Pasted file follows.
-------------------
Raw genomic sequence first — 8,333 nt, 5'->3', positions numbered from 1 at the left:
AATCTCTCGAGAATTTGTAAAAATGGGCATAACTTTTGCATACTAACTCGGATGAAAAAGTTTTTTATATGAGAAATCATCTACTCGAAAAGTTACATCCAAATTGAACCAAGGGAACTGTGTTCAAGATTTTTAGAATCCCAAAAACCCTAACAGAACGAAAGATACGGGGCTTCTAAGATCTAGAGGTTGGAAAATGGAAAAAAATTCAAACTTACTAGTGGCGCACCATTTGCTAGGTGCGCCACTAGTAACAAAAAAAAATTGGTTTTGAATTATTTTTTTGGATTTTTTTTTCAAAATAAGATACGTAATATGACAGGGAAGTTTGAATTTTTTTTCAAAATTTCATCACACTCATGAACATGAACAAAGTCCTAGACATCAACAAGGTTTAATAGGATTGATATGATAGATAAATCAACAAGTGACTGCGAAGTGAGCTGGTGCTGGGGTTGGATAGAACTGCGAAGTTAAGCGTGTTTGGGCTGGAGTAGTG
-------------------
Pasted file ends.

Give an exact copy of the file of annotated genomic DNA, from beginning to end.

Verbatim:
Raw genomic sequence first — 8,333 nt, 5'->3', positions numbered from 1 at the left:
AATCTCTCGAGAATTTGTAAAAATGGGCATAACTTTTGCATACTAACTCGGATGAAAAAGTTTTTTATATGAGAAATCATCTACTCGAAAAGTTACATCCAAATTGAACCAAGGGAACTGTGTTCAAGATTTTTAGAATCCCAAAAACCCTAACAGAACGAAAGATACGGGGCTTCTAAGATCTAGAGGTTGGAAAATGGAAAAAAATTCAAACTTACTAGTGGCGCACCATTTGCTAGGTGCGCCACTAGTAACAAAAAAAAATTGGTTTTGAATTATTTTTTTGGATTTTTTTTTCAAAATAAGATACGTAATATGACAGGGAAGTTTGAATTTTTTTTCAAAATTTCATCACACTCATGAACATGAACAAAGTCCTAGACATCAACAAGGTTTAATAGGATTGATATGATAGATAAATCAACAAGTGACTGCGAAGTGAGCTGGTGCTGGGGTTGGATAGAACTGCGAAGTTAAGCGTGTTTGGGCTGGAGTAGTG